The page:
My Toolkit


Given a head full of ideas, and being confronted with the prospect of actually writing something, I find to be akin to being shown a large tree and being told “make a house out of that.” I would be daunted by either, unless I had tools.

With a poor memory, the free time I might have for recreational writing generally being characterised by considerable fatigue, the fact that ideas often come fast, and thus need to be recorded quickly – these are all factors that define what I require from a toolkit for writing.

Things To Write On/With

Other than brief notes, longhand writing is not for me. Weirdness with my hands means that I can’t hold a pencil/pen for more than a few minutes without pain, and I simply can’t write fast enough to keep up with the flow of ideas. If I do make longhand notes, it is inevitable that I will lose them, and/or forget that I wrote them in the first place. Much as I love Moleskine notebooks, they don’t really have a place in my creative process.

Having been a touch-typist for over thirty years, typing is the obvious means to record my words. Being often too tired to sit at a desk, it is with a laptop that I do all my heavy-duty key-bashing. Of the laptops I have used over the years, only one has actually been really suited for use on my lap; they have been either too heavy, get hot (not good when wearing shorts,) or, when connected to the charger, give a nasty tingle (also not good when wearing shorts.) My 13″ Macbook Air is as close to perfect as I think I will get. The short-travel keyboard makes for a good typing speed, and I can have it on my lap for hours, without getting crushed, cooked, or electrocuted.

One of the instances when I have guaranteed writing time is when I make the two-plus hour bus journey from home to Adelaide. Whilst I have used the¬†Macbook Air on larger, long-distance buses, smaller vehicles – such as I encounter when doing day trips for medical appointments – preclude the use of a laptop; seat pitch is just too tight. My most bus-compatible device is an iPad Air. Light, with good battery life, the on-screen keyboard isn’t ideal for heavy-duty writing, but fine for note-taking, outlining, etcetera. As it happens, I am able to get an Internet connection from it for the greater part of my journey, which makes it very handy for looking things up (which I do a lot.)


Many moons ago, I looked at what I regarded as the challenges of managing the writing of a novel; how you define places, characters, who is where, and when, and has what characteristics at any given point in time. I could see a lot of parallels with the way that old-school computer adventure games worked, and started to write a specification for a piece of software I could create to help me write.

When I first got my Macbook Air, I realised that I had an ideal writing machine; I started to think about software again, and was quite delighted when I discovered the existence of Scrivener, writing software written by writers. Whilst Scrivener didn’t exactly match my specification, I could see that it would do pretty well everything I needed – and then some – just in a slightly different way.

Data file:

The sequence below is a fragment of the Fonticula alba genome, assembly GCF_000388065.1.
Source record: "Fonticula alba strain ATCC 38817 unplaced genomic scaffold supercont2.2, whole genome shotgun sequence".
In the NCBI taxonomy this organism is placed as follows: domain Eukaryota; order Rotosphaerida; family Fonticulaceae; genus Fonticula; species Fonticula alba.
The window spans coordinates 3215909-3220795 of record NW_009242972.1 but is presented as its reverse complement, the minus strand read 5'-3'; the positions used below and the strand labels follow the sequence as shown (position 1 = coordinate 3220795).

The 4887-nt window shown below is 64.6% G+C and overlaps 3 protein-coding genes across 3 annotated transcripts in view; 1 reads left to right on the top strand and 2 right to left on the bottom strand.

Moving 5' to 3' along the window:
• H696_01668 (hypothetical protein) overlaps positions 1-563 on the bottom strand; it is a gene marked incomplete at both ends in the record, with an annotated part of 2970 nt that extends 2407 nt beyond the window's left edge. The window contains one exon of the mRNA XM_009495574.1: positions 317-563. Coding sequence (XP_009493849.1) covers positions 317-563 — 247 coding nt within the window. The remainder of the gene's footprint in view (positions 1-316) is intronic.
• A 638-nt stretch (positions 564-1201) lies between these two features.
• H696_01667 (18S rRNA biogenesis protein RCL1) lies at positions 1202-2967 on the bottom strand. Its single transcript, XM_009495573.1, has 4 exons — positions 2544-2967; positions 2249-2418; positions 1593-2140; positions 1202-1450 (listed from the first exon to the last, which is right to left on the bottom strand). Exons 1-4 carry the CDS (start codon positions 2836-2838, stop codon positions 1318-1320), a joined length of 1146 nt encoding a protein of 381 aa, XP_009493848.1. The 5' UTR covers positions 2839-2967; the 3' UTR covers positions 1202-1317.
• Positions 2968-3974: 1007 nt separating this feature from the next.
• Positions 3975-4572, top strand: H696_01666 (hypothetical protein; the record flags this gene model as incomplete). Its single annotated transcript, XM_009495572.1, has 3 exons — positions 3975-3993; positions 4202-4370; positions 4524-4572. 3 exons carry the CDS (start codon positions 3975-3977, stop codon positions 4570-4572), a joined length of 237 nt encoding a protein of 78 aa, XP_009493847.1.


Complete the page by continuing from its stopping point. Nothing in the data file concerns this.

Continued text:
As one who works in software development, I am a great believer in versioning; I version just about everything, my creative works included. I started out trying to use Scrivener with git, but found this troublesome to say the least, as Scrivener creates lots of files, all the time. The answer to the versioning problem also allows me to shift my work between laptop and desktop easily – I create all my Scrivener projects in a folder in Dropbox. To date, I have found this to be a very satisfactory solution – no bashing around with git on the command line, actually no work on my part at all.

As much as I love Scrivener, there is no iPad version. There is, however, a writing tool, Index Card for iPad, and Scrivener can import from/export to this application, via Dropbox. I had a first proper test of Index Card a week ago, coming home on the bus. Outlined a few scenes, and then successfully imported them into Scrivener just yesterday. Whilst I still need to find my way around this properly, it looks very promising.

The final pieces of software that I will mention is Evernote, without which I would be lost; quite the best note-taking system I have come across, running on desktop, laptop, iPad, and my Android phone, where I use it for, amongst other things, my shopping lists. Having Evernote on my phone means that I can jot down ideas pretty well any time, anywhere, even when I don’t have any of my other devices to hand. As my phone is also my alarm clock, it’s even beside the bed, ready to capture those fleeting inspirations that come on wakening.


I have described what works for me. I have fairly specific ways of working, which are the same for my creative projects as my work. These are the tools which work for me, and thus I commend them to others to try. I would, however, recommend experimentation, find what works for you.